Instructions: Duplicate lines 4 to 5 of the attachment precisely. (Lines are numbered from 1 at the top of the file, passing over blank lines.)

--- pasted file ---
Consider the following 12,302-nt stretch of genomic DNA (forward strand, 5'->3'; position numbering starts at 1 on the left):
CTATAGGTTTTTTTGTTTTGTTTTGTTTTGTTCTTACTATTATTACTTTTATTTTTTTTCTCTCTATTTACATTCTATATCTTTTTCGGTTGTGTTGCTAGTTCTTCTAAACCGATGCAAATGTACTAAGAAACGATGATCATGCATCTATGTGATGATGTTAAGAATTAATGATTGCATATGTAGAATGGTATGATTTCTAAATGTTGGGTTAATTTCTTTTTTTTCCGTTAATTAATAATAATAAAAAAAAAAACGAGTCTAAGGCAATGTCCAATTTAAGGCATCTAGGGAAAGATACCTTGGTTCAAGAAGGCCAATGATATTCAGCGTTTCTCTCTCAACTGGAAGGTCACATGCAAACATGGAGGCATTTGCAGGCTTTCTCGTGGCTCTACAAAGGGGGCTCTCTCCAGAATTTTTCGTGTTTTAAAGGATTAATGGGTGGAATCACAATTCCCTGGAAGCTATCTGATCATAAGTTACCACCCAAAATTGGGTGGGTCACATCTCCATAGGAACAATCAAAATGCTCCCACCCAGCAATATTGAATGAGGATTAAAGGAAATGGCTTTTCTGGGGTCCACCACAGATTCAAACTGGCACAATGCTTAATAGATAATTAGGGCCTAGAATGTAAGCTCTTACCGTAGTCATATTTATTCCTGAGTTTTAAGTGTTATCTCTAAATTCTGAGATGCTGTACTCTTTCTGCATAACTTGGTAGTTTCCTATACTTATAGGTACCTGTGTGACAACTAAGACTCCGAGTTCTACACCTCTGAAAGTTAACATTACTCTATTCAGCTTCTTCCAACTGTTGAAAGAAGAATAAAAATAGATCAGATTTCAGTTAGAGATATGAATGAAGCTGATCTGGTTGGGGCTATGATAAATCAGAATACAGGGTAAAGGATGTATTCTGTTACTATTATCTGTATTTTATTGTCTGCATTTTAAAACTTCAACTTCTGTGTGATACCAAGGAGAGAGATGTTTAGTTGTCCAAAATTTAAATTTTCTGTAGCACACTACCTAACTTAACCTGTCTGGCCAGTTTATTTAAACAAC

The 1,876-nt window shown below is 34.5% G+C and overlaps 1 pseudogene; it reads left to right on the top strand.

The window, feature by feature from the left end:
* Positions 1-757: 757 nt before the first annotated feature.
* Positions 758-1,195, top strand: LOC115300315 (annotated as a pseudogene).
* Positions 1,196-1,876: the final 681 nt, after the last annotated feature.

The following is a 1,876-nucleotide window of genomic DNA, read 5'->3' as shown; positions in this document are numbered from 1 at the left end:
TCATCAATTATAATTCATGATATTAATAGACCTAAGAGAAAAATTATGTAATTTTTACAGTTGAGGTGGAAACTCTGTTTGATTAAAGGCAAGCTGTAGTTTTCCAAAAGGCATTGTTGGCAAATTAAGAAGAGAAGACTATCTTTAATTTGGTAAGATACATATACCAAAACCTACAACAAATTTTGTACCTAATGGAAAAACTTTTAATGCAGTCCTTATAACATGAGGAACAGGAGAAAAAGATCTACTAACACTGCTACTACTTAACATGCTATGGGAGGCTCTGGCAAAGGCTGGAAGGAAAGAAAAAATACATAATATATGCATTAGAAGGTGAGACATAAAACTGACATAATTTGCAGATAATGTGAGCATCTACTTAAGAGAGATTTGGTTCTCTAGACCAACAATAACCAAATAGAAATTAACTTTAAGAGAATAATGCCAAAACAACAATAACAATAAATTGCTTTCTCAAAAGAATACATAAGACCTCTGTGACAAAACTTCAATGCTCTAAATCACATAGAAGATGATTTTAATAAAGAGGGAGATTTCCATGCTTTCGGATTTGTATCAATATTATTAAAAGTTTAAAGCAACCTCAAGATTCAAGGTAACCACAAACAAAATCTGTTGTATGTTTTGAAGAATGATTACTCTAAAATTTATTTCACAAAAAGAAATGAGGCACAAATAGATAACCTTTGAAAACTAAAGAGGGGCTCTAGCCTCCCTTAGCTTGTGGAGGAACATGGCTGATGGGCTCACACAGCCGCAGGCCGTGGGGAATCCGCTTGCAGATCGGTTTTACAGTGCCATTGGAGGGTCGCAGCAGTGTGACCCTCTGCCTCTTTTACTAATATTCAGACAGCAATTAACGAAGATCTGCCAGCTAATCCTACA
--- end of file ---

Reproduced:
The window, feature by feature from the left end:
* Positions 1-757: 757 nt before the first annotated feature.